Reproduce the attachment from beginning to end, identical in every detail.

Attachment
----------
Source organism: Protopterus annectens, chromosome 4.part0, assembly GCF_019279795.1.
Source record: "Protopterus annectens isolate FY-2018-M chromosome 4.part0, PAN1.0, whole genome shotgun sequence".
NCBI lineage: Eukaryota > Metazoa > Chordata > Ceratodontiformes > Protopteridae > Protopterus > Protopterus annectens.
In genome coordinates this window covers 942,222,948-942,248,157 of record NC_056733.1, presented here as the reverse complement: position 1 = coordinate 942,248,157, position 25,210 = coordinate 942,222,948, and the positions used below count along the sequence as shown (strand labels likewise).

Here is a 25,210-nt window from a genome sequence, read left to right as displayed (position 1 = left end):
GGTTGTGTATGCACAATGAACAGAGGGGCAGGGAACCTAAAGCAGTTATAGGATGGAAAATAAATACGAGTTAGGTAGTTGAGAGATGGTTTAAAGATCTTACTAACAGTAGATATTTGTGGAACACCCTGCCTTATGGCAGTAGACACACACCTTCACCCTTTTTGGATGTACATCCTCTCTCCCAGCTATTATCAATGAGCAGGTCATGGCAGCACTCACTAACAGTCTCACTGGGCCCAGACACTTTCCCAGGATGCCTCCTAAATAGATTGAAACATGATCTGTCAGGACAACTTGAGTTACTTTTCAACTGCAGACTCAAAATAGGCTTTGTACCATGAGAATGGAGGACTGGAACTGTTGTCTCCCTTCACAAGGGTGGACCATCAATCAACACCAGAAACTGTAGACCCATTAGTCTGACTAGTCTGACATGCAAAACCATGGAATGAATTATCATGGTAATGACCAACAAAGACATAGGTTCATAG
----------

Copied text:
Source organism: Protopterus annectens, chromosome 4.part0, assembly GCF_019279795.1.
Source record: "Protopterus annectens isolate FY-2018-M chromosome 4.part0, PAN1.0, whole genome shotgun sequence".
NCBI lineage: Eukaryota > Metazoa > Chordata > Ceratodontiformes > Protopteridae > Protopterus > Protopterus annectens.
In genome coordinates this window covers 942,222,948-942,248,157 of record NC_056733.1, presented here as the reverse complement: position 1 = coordinate 942,248,157, position 25,210 = coordinate 942,222,948, and the positions used below count along the sequence as shown (strand labels likewise).

Here is a 25,210-nt window from a genome sequence, read left to right as displayed (position 1 = left end):
GGTTGTGTATGCACAATGAACAGAGGGGCAGGGAACCTAAAGCAGTTATAGGATGGAAAATAAATACGAGTTAGGTAGTTGAGAGATGGTTTAAAGATCTTACTAACAGTAGATATTTGTGGAACACCCTGCCTTATGGCAGTAGACACACACCTTCACCCTTTTTGGATGTACATCCTCTCTCCCAGCTATTATCAATGAGCAGGTCATGGCAGCACTCACTAACAGTCTCACTGGGCCCAGACACTTTCCCAGGATGCCTCCTAAATAGATTGAAACATGATCTGTCAGGACAACTTGAGTTACTTTTCAACTGCAGACTCAAAATAGGCTTTGTACCATGAGAATGGAGGACTGGAACTGTTGTCTCCCTTCACAAGGGTGGACCATCAATCAACACCAGAAACTGTAGACCCATTAGTCTGACTAGTCTGACATGCAAAACCATGGAATGAATTATCATGGTAATGACCAACAAAGACATAGGTTCATAG